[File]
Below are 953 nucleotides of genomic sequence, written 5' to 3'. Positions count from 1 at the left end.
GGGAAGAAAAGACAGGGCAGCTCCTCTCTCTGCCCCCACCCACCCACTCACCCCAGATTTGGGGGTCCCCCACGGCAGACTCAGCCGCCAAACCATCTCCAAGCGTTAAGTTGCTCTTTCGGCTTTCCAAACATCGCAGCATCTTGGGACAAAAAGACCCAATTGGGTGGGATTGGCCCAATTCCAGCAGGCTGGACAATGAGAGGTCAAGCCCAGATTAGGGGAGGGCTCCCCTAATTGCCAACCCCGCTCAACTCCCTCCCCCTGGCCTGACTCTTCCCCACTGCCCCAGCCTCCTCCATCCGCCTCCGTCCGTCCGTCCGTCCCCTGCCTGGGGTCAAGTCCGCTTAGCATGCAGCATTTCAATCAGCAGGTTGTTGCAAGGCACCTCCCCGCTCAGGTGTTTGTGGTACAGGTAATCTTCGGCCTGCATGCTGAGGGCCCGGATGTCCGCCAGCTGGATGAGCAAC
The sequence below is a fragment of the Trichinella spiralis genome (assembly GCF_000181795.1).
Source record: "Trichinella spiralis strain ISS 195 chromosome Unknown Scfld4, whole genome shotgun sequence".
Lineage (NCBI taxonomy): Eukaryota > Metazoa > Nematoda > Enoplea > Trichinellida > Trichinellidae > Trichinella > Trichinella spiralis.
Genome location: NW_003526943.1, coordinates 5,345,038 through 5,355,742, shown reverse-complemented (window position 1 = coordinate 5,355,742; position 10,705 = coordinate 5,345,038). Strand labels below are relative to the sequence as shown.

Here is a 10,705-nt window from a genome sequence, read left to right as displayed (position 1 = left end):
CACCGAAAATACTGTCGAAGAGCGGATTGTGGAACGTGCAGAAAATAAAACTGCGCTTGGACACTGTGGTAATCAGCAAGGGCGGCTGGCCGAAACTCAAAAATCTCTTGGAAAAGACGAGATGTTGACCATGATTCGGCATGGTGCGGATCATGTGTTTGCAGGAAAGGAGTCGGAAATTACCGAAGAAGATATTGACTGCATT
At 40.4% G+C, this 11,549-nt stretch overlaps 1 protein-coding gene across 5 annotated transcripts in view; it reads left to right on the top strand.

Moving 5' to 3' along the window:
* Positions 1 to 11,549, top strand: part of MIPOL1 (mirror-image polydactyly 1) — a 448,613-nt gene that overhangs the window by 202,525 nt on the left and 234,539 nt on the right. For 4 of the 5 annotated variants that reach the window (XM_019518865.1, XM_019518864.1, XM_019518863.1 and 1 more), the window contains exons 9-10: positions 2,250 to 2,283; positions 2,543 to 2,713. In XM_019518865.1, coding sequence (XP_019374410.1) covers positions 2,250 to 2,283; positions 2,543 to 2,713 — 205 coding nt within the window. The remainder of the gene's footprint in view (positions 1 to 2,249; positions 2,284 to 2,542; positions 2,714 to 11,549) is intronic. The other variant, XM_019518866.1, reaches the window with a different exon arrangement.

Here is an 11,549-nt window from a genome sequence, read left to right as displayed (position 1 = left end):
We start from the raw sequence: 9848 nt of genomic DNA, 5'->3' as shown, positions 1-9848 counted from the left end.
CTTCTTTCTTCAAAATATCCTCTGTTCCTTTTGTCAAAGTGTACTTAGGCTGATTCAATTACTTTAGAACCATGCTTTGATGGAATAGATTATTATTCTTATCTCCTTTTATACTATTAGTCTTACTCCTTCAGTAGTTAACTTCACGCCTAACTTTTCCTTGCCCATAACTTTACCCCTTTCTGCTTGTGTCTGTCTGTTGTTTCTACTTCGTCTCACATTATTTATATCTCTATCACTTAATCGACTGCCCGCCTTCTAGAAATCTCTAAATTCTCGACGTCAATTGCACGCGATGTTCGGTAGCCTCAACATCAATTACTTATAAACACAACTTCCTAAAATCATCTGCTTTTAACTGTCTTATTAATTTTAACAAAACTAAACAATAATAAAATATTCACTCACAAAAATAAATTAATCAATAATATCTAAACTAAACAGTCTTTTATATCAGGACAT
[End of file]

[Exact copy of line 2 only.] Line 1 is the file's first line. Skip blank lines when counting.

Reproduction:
GGGAAGAAAAGACAGGGCAGCTCCTCTCTCTGCCCCCACCCACCCACTCACCCCAGATTTGGGGGTCCCCCACGGCAGACTCAGCCGCCAAACCATCTCCAAGCGTTAAGTTGCTCTTTCGGCTTTCCAAACATCGCAGCATCTTGGGACAAAAAGACCCAATTGGGTGGGATTGGCCCAATTCCAGCAGGCTGGACAATGAGAGGTCAAGCCCAGATTAGGGGAGGGCTCCCCTAATTGCCAACCCCGCTCAACTCCCTCCCCCTGGCCTGACTCTTCCCCACTGCCCCAGCCTCCTCCATCCGCCTCCGTCCGTCCGTCCGTCCCCTGCCTGGGGTCAAGTCCGCTTAGCATGCAGCATTTCAATCAGCAGGTTGTTGCAAGGCACCTCCCCGCTCAGGTGTTTGTGGTACAGGTAATCTTCGGCCTGCATGCTGAGGGCCCGGATGTCCGCCAGCTGGATGAGCAAC